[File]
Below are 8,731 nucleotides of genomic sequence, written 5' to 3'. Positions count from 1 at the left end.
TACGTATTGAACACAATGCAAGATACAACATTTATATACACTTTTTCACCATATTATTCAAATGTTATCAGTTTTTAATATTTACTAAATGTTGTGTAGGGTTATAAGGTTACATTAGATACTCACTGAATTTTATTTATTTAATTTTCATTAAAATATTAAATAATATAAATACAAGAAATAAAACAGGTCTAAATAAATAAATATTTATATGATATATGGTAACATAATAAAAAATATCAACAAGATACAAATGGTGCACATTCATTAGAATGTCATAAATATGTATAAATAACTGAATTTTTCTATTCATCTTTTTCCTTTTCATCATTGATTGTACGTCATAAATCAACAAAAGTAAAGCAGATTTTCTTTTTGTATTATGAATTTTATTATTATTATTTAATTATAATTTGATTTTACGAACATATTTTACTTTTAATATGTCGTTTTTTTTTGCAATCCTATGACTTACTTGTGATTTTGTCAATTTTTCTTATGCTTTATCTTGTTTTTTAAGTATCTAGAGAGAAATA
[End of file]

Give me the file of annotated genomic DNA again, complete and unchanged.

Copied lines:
Below are 8,731 nucleotides of genomic sequence, written 5' to 3'. Positions count from 1 at the left end.
TACGTATTGAACACAATGCAAGATACAACATTTATATACACTTTTTCACCATATTATTCAAATGTTATCAGTTTTTAATATTTACTAAATGTTGTGTAGGGTTATAAGGTTACATTAGATACTCACTGAATTTTATTTATTTAATTTTCATTAAAATATTAAATAATATAAATACAAGAAATAAAACAGGTCTAAATAAATAAATATTTATATGATATATGGTAACATAATAAAAAATATCAACAAGATACAAATGGTGCACATTCATTAGAATGTCATAAATATGTATAAATAACTGAATTTTTCTATTCATCTTTTTCCTTTTCATCATTGATTGTACGTCATAAATCAACAAAAGTAAAGCAGATTTTCTTTTTGTATTATGAATTTTATTATTATTATTTAATTATAATTTGATTTTACGAACATATTTTACTTTTAATATGTCGTTTTTTTTTGCAATCCTATGACTTACTTGTGATTTTGTCAATTTTTCTTATGCTTTATCTTGTTTTTTAAGTATCTAGAGAGAAATA